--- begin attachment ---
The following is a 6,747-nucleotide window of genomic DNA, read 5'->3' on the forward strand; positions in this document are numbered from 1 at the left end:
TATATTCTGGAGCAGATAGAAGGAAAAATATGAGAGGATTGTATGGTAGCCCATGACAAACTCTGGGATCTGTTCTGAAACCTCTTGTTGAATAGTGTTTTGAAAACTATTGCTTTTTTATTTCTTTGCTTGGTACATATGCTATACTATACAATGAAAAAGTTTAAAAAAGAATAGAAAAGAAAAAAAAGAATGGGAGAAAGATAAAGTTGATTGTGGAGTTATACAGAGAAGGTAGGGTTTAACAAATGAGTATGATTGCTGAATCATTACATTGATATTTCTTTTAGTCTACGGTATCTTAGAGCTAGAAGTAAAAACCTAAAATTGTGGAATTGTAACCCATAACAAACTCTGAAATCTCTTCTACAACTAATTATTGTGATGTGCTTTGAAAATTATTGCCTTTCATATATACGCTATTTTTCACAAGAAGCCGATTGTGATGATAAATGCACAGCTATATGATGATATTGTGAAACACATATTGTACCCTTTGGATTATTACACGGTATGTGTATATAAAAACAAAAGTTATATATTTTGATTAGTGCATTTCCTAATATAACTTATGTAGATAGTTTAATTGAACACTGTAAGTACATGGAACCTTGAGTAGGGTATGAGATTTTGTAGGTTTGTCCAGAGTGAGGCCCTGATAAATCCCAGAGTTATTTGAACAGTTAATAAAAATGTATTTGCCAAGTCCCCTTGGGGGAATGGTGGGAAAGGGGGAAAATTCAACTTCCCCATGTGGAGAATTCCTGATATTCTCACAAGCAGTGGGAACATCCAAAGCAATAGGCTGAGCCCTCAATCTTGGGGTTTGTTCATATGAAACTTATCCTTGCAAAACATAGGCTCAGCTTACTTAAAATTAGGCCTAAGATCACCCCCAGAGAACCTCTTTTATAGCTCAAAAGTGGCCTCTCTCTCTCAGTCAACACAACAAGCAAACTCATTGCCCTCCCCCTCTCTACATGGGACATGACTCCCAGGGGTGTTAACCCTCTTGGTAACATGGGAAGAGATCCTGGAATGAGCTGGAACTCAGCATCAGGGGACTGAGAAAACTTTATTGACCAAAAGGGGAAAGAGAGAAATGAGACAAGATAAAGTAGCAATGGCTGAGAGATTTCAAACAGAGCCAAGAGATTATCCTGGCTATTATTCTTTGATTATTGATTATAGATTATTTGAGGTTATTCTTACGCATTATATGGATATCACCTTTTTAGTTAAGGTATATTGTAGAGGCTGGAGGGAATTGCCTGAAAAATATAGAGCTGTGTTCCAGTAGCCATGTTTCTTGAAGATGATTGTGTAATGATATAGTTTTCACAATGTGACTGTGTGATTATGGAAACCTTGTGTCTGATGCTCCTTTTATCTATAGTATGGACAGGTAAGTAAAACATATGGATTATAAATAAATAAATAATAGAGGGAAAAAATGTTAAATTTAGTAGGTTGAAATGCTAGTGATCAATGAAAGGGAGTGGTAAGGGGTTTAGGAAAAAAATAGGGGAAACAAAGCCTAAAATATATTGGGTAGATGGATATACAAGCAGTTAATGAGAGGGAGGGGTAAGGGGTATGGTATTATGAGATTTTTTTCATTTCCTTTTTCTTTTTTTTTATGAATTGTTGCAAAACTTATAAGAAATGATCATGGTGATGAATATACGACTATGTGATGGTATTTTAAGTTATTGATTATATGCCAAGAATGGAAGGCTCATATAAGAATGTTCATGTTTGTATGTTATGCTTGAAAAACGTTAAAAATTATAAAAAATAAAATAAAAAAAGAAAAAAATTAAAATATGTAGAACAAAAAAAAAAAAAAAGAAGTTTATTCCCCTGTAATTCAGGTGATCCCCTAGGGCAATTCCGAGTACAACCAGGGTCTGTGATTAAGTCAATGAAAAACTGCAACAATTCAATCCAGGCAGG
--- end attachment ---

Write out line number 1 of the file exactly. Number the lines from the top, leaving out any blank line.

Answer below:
The following is a 6,747-nucleotide window of genomic DNA, read 5'->3' on the forward strand; positions in this document are numbered from 1 at the left end: